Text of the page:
Wear it Purple Day: Lifting Queer Refugee and Migrant Voices 

We speak to Erkmen Savaskan, architect, designer and queer activist, about the experience of leaving Turkey to live as a proudly gay man. He discusses with us the importance of fostering safe spaces and connection for the often marginalised queer refugee and migrant community.

The face of Erkman Savaskan, a middle aged Turkish man, shown close up wearing glasses. His long grey hair is tied up in a ponytail.
Erkmen Savaskan believes in amplifying queer marginalised voices.

Today is Wear it Purple Day, an initiative that aims to foster supportive, safe, empowering and inclusive environments for rainbow young people. The idea is to wear purple as an expression of support and acceptance of the LGBTQI+ community, to amplify queer voices and send a message of hope. Wear it Purple was was founded in 2010 as a response to a series of horrific news stories gripping the media, with reports of young people taking their own lives due to bullying, harassment and a lack of support due to their queer identity. Check out their website for ways to support.

Erkmen Savaskan is an established architect, interior designer and passionate queer activist. He has lived an incredible life moving between his home in Turkey, spending part of his childhood in Germany, working for retail spaces in New York, returning to Turkey, and now residing in Sydney, Australia. For Erkmen, the decision to leave Turkey and seek refuge in Australia was one of needing to find the safety to live as his authentic self. 

Erkmen and one of his clients sit together at a table looking at design options for the interior of the house.
Erkmen applies his keen understanding of design and history to interior architecture.

Against us

Leaving Turkey was a reluctant choice that came later in life for Erkmen, ‘right now I’m 53 years old, and when I came to Australia, I was 47. And that was due to the changes happening back in Turkey… my problem became a later problem about my queer identity, because my younger years were actually my years of activism – and I wasn’t the only one, it was a massive movement back in Turkey.’ He tells me that although he wouldn’t exactly call it a privileged position, still living within a minority, he was fortunate to live a very open life as a gay person in Turkey.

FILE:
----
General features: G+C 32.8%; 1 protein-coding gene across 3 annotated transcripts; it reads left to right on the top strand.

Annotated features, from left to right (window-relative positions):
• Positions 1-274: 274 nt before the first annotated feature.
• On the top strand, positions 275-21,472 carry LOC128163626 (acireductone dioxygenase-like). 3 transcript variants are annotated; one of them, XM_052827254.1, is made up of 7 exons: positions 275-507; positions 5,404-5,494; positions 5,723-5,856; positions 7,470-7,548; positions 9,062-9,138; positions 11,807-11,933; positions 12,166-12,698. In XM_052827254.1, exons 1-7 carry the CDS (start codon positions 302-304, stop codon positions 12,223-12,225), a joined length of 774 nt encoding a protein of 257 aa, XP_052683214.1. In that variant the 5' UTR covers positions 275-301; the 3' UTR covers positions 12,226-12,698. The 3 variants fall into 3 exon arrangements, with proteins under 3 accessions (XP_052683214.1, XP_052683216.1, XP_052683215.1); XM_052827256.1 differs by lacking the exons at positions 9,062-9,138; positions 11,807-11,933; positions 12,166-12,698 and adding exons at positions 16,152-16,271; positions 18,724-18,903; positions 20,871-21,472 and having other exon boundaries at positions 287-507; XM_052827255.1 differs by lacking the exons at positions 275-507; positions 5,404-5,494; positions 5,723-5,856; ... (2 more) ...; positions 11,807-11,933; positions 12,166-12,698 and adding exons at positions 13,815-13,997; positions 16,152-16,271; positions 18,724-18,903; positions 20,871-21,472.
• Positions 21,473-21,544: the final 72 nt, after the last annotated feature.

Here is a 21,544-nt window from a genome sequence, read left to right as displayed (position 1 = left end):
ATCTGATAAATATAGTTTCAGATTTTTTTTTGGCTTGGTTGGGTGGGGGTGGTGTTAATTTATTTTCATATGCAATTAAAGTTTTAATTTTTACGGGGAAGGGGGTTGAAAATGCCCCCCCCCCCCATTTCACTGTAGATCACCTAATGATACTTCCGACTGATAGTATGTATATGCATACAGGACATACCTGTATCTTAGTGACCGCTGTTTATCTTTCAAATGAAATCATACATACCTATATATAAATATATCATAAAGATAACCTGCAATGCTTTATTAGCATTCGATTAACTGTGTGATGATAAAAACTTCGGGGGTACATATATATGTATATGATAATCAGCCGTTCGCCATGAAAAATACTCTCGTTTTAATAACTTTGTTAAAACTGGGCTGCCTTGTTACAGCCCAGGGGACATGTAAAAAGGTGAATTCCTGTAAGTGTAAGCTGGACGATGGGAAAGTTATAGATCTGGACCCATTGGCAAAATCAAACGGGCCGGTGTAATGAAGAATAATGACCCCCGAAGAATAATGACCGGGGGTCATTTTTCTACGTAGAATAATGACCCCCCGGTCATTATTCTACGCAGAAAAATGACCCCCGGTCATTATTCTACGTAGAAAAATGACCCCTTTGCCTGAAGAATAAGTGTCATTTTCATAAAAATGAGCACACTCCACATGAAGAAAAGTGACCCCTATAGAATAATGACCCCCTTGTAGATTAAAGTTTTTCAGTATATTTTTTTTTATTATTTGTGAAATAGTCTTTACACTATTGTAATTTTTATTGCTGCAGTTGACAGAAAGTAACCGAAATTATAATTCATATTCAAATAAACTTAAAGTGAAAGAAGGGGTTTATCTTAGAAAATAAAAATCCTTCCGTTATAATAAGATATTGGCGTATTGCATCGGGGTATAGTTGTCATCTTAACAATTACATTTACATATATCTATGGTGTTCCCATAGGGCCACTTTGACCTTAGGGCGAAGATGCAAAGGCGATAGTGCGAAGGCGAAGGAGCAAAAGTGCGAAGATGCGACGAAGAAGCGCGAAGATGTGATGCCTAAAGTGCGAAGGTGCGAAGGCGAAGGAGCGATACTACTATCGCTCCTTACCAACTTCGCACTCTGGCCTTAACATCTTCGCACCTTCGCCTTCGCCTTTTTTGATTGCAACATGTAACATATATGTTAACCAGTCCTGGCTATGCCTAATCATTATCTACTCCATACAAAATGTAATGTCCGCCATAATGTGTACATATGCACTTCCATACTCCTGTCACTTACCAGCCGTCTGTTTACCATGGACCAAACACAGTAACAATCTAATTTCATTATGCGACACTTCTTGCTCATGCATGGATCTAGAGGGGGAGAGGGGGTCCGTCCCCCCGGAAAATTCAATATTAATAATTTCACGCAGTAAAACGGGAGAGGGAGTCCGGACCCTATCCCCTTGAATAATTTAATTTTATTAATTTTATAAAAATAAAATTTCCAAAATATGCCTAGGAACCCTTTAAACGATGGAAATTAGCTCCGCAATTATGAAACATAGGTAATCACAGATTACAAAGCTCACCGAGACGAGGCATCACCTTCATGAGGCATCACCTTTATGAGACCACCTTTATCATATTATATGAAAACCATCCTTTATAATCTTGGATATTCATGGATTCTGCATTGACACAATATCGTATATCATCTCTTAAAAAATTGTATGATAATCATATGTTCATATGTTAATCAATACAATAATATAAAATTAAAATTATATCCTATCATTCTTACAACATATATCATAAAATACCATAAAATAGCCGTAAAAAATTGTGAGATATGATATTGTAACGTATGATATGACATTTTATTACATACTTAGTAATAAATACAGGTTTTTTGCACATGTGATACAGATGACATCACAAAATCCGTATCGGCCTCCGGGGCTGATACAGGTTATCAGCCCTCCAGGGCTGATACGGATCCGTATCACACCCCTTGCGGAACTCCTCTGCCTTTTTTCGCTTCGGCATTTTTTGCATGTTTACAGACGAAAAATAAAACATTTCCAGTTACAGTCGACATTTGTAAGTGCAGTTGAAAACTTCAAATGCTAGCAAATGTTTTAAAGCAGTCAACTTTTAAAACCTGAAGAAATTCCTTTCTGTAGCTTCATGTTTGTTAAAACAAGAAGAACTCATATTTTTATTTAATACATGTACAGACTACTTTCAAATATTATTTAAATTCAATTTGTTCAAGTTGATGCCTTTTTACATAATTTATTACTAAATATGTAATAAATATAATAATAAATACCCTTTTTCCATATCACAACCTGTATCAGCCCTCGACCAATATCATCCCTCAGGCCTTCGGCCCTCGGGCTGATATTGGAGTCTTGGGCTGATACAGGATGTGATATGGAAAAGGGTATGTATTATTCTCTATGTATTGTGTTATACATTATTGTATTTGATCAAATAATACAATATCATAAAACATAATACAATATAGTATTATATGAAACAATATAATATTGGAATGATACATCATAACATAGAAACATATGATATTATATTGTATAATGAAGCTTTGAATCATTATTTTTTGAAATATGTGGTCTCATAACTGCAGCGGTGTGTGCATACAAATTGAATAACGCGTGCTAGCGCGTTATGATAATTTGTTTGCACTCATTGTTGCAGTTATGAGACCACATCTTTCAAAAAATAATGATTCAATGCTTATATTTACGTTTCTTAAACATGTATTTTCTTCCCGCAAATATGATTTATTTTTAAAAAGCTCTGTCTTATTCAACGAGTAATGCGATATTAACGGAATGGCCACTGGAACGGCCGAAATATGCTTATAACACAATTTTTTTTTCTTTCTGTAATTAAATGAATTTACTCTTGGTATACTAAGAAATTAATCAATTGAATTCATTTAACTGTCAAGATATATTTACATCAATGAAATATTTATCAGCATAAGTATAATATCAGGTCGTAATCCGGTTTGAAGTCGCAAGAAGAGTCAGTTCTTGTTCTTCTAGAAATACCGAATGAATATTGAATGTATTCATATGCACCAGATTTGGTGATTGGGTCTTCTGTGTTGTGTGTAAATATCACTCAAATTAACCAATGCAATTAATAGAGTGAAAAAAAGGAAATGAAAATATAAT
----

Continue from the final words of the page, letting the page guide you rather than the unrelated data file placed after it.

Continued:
Throughout the 80s, following movements that were echoed across the world, he became active in advocating for gay rights. ‘My younger years, they were about coming out. I was happy. I grew up as a fabulously queer teenager,’ he says, ‘and I actually grew up as a healthy gay person, despite my family’s attitude to it because of different reasons, like social reasons, cultural reasons, because of their social position, and so on.’

Being gay is not illegal in Turkey, unlike in some other Muslim countries, and in fact by 2014, Turkey saw its largest Pride attendance with over 100, 000 people gathering to celebrate. Things began to change after a 2015 shift in government, with elected President Recep Tayyip Erdogan backsliding in democratic values and at times making openly homophobic statements. The 2015 Pride parade was a violent disaster, with police using rubber bullets, tear gas and water balloons to break up the gathering. Since 2016, the Pride parade has been banned and remains suppressed.